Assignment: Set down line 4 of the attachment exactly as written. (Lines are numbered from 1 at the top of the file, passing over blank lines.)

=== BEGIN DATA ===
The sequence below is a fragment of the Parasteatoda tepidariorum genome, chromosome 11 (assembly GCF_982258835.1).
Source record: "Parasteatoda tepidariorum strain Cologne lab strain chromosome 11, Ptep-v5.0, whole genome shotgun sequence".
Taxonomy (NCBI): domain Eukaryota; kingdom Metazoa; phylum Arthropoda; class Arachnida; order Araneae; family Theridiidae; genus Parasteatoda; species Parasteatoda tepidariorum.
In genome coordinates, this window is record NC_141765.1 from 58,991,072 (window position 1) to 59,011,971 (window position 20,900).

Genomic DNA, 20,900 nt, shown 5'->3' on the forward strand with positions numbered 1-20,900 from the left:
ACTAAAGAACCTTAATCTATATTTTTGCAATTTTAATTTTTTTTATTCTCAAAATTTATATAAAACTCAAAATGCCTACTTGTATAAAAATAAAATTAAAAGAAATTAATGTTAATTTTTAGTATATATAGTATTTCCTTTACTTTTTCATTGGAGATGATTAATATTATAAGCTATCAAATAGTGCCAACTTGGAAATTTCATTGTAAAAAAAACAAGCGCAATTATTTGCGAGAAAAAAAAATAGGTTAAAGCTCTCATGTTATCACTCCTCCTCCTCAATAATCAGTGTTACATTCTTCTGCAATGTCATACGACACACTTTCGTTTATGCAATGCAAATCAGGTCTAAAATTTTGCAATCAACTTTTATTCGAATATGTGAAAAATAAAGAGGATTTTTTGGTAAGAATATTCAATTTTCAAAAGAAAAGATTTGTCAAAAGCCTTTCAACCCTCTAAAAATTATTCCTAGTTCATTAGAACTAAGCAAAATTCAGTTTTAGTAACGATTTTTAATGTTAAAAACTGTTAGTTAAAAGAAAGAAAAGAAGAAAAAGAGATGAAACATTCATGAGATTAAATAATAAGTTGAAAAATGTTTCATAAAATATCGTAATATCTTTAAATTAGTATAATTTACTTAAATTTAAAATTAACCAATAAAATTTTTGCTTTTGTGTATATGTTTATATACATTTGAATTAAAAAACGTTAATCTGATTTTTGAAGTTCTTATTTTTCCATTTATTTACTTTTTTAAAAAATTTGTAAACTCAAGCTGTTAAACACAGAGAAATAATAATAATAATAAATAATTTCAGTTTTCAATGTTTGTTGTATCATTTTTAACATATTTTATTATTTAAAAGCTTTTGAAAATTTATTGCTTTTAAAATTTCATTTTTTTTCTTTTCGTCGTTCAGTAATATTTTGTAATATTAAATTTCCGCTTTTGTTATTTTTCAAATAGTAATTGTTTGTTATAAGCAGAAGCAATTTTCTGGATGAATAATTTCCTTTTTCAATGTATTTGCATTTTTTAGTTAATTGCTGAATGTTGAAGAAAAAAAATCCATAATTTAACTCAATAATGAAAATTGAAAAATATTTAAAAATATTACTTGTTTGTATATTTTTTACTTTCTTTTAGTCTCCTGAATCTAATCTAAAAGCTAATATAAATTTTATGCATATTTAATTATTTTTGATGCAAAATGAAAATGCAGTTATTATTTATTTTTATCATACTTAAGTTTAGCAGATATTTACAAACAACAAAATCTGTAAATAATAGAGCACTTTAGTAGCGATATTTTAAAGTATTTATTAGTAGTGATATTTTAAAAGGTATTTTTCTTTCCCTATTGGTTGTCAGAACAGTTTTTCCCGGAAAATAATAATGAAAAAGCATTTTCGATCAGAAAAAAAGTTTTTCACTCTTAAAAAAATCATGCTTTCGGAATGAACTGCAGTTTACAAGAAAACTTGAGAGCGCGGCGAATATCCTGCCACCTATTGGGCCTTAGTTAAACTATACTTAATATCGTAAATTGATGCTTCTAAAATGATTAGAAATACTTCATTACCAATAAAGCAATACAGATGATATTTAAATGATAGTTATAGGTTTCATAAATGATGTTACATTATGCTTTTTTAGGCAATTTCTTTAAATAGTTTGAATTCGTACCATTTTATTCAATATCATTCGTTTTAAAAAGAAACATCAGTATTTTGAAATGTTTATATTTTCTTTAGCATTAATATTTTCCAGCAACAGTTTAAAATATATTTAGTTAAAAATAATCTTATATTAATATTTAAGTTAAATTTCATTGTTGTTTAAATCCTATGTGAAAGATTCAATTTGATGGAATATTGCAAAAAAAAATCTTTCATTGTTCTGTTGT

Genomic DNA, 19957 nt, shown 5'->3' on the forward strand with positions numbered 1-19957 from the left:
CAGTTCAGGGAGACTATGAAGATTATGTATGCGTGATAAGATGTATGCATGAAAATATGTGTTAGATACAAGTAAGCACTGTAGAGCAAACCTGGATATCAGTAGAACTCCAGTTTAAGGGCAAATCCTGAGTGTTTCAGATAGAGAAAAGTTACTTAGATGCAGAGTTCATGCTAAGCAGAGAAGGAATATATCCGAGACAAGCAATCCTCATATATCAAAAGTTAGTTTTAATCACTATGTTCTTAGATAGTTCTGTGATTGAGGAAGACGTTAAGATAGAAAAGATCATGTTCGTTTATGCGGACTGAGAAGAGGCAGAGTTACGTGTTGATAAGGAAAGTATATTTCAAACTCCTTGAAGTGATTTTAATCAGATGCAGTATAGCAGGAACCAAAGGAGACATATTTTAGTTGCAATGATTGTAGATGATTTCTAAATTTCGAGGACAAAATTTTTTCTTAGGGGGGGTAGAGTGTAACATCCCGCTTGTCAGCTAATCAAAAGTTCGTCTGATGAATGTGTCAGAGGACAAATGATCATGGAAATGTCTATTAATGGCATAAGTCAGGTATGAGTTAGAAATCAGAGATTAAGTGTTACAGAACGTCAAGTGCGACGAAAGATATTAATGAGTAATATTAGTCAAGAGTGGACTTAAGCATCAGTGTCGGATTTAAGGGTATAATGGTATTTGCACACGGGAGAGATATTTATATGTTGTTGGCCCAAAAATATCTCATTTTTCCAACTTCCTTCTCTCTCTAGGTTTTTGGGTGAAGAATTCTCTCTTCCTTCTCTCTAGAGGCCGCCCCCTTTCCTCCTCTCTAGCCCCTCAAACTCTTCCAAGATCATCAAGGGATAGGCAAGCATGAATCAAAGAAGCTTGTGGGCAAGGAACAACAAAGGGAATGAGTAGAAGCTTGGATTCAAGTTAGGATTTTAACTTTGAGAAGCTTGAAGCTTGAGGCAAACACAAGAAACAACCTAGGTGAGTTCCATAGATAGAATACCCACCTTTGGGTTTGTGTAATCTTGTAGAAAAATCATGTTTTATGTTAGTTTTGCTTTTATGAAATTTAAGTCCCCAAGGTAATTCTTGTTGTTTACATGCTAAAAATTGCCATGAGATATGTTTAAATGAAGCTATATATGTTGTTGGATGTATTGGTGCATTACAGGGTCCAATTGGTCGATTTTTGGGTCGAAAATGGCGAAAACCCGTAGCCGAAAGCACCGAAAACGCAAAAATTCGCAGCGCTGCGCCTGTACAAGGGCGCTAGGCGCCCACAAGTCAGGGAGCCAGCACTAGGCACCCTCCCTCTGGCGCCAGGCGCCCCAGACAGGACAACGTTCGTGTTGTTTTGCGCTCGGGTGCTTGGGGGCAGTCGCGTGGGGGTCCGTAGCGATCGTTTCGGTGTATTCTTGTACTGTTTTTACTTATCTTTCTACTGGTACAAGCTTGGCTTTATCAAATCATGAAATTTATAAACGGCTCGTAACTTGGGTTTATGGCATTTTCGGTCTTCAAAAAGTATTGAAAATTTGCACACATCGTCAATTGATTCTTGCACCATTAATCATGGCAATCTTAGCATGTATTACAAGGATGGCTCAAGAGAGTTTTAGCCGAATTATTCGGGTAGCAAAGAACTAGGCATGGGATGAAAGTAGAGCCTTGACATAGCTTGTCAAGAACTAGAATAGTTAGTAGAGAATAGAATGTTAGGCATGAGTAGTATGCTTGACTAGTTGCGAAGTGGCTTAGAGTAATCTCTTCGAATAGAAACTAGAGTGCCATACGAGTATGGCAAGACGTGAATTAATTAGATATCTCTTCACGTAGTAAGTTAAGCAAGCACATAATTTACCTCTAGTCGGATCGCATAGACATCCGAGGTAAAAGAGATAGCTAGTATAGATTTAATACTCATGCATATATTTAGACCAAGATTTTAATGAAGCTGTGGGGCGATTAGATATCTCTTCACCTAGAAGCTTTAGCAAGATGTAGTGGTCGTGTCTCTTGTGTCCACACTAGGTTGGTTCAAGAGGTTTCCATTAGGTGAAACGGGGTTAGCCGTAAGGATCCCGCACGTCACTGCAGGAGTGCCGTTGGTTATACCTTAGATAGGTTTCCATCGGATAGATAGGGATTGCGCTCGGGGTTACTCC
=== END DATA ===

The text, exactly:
In genome coordinates, this window is record NC_141765.1 from 58,991,072 (window position 1) to 59,011,971 (window position 20,900).